Late this fall, Bond Chapel will echo with the sounds of a remarkable musical instrument.
The Reneker Memorial Organ, a baroque-style organ built in 1983, will be moved this summer from 5757 S. University Ave., the current home of the Chicago Theological Seminary, to Bond Chapel.
Bond Chapel will close after graduation in June to accommodate the relocation of the Reneker Organ. The chapel is expected to reopen in December 2012. University organist Thomas Weisflog is planning a 2012-13 inaugural concert series to celebrate the arrival of the instrument in its new location.
“Bond Chapel is a beautiful space that serves as an active center for worship and musical performance on campus,” said Margaret M. Mitchell, dean of the Divinity School and the Shailer Mathews Professor of New Testament and Early Christian Literature. “Moving the magnificent Reneker Organ to Bond Chapel is a fitting way to recognize its legacy and pay lasting tribute to the Reneker family. We look forward to welcoming the community and University to hear this magnificent baroque organ in its new home here on campus.”
The University purchased 5757 S. University in 2008. As part of the purchase, the University agreed to construct a new building for the Seminary in Hyde Park at the southeast corner of Dorchester Avenue and 60th Street. The new Chicago Theological Seminary building, a LEED-compatible green design by Chicago architect Dirk Danker, will provide facilities for current programming as well as expansion.
The Reneker Organ was purchased from CTS separately, after local organ conservator Jeff Weiler, organ curator for the Chicago Symphony Orchestra, conducted a study of the instrument and determined it was ideally suited to the organ gallery of Bond Chapel.
Elizabeth Davenport, dean of Rockefeller Memorial Chapel and the University’s director of spiritual life, said the new instrument would play an important role in the spiritual and artistic life of the University. “The Reneker Organ is worthy of a fine home where it will see expanded liturgical and concert use. I am delighted it will stay in Hyde Park in a space so perfectly suited to it, and confident it will be greatly appreciated by our community.”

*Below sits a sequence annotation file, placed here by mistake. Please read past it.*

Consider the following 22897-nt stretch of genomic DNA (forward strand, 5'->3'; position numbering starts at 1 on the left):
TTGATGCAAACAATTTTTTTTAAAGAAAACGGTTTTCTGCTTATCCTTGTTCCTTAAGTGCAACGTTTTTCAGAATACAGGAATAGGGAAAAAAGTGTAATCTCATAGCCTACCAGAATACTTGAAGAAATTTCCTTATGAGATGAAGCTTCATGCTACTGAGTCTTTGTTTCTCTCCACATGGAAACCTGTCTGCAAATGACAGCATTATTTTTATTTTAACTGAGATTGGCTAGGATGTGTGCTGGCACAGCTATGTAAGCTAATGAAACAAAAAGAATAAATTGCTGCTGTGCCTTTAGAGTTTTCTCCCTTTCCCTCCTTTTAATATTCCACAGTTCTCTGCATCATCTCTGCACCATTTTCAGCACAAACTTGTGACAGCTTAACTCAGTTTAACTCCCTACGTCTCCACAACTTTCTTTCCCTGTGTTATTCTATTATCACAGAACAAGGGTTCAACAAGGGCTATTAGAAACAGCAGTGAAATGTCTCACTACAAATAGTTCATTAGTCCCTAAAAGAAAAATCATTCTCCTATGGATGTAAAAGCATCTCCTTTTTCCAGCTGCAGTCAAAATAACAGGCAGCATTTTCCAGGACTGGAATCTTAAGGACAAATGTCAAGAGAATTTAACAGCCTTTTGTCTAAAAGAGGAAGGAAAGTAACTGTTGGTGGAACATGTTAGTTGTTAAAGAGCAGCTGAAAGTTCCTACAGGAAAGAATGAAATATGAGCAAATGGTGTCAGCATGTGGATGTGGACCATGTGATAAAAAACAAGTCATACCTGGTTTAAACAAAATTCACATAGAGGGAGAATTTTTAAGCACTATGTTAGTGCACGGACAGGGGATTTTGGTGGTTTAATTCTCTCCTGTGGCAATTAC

The Reneker Organ is named for the late Robert W. and Betty C. Reneker, who each had strong ties to both the University of Chicago and CTS. Mr. Reneker, PhB’33, served on the University’s Board of Trustees from 1972-81, and as its chair from 1976-81. He was also was chairman of the Chicago Theological Seminary’s Board of Trustees.
Like her husband, Mrs. Reneker was active in CTS throughout her life, serving twice as its interim president and on the board of trustees. At the University, she was a member of the visiting committees of the College, Regenstein Library and the Divinity School (of which she was a lifetime member). She also served on the University’s Women’s Board.
Weisflog said the new organ would complement the recently restored E.M. Skinner organ in Rockefeller Chapel. The Rockefeller Chapel organ, with its full, orchestral sound, is ideal for Romantic organ literature, while the pure, articulate tone of the smaller Reneker organ is more suitable for Baroque compositions.
“We are privileged to have two such extraordinary instruments at the University of Chicago,” Weisflog said.
More information about the upcoming organ concerts on campus will be made available at rockefeller.uchicago.edu.